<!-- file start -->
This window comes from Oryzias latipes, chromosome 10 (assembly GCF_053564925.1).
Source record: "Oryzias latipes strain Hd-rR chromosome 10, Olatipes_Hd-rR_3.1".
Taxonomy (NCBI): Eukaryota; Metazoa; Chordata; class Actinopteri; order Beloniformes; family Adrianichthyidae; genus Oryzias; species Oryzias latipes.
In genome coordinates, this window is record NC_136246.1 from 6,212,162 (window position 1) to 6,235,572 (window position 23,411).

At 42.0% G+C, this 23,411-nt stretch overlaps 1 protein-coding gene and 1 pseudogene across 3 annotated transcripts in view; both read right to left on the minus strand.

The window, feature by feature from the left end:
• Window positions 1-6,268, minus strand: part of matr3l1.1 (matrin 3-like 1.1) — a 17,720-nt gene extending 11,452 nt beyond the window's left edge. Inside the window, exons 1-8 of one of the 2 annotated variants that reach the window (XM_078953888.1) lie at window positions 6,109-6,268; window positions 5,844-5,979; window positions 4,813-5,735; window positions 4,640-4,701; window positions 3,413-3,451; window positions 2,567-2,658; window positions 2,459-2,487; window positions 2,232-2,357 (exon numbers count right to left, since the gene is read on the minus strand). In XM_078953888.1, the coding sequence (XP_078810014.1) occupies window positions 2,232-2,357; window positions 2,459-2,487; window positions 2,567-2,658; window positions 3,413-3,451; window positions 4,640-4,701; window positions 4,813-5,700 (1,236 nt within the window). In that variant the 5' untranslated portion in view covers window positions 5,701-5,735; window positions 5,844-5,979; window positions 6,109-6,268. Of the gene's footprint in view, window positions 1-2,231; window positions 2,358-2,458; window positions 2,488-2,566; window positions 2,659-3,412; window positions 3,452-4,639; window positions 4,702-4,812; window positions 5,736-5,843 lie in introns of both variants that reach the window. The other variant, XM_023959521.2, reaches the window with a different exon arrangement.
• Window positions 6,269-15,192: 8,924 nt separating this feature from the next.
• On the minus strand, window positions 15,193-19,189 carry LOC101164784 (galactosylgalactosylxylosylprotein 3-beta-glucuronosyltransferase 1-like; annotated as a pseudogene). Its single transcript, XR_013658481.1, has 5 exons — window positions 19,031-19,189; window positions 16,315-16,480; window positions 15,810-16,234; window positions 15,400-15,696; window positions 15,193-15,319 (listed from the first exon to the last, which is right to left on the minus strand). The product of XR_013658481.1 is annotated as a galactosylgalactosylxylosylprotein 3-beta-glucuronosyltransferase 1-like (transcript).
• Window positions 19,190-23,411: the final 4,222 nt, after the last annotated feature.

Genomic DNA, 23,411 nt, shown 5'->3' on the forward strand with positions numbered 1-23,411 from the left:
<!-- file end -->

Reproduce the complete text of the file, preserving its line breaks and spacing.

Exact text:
This window comes from Oryzias latipes, chromosome 10 (assembly GCF_053564925.1).
Source record: "Oryzias latipes strain Hd-rR chromosome 10, Olatipes_Hd-rR_3.1".
Taxonomy (NCBI): Eukaryota; Metazoa; Chordata; class Actinopteri; order Beloniformes; family Adrianichthyidae; genus Oryzias; species Oryzias latipes.
In genome coordinates, this window is record NC_136246.1 from 6,212,162 (window position 1) to 6,235,572 (window position 23,411).

At 42.0% G+C, this 23,411-nt stretch overlaps 1 protein-coding gene and 1 pseudogene across 3 annotated transcripts in view; both read right to left on the minus strand.

The window, feature by feature from the left end:
• Window positions 1-6,268, minus strand: part of matr3l1.1 (matrin 3-like 1.1) — a 17,720-nt gene extending 11,452 nt beyond the window's left edge. Inside the window, exons 1-8 of one of the 2 annotated variants that reach the window (XM_078953888.1) lie at window positions 6,109-6,268; window positions 5,844-5,979; window positions 4,813-5,735; window positions 4,640-4,701; window positions 3,413-3,451; window positions 2,567-2,658; window positions 2,459-2,487; window positions 2,232-2,357 (exon numbers count right to left, since the gene is read on the minus strand). In XM_078953888.1, the coding sequence (XP_078810014.1) occupies window positions 2,232-2,357; window positions 2,459-2,487; window positions 2,567-2,658; window positions 3,413-3,451; window positions 4,640-4,701; window positions 4,813-5,700 (1,236 nt within the window). In that variant the 5' untranslated portion in view covers window positions 5,701-5,735; window positions 5,844-5,979; window positions 6,109-6,268. Of the gene's footprint in view, window positions 1-2,231; window positions 2,358-2,458; window positions 2,488-2,566; window positions 2,659-3,412; window positions 3,452-4,639; window positions 4,702-4,812; window positions 5,736-5,843 lie in introns of both variants that reach the window. The other variant, XM_023959521.2, reaches the window with a different exon arrangement.
• Window positions 6,269-15,192: 8,924 nt separating this feature from the next.
• On the minus strand, window positions 15,193-19,189 carry LOC101164784 (galactosylgalactosylxylosylprotein 3-beta-glucuronosyltransferase 1-like; annotated as a pseudogene). Its single transcript, XR_013658481.1, has 5 exons — window positions 19,031-19,189; window positions 16,315-16,480; window positions 15,810-16,234; window positions 15,400-15,696; window positions 15,193-15,319 (listed from the first exon to the last, which is right to left on the minus strand). The product of XR_013658481.1 is annotated as a galactosylgalactosylxylosylprotein 3-beta-glucuronosyltransferase 1-like (transcript).
• Window positions 19,190-23,411: the final 4,222 nt, after the last annotated feature.

Genomic DNA, 23,411 nt, shown 5'->3' on the forward strand with positions numbered 1-23,411 from the left: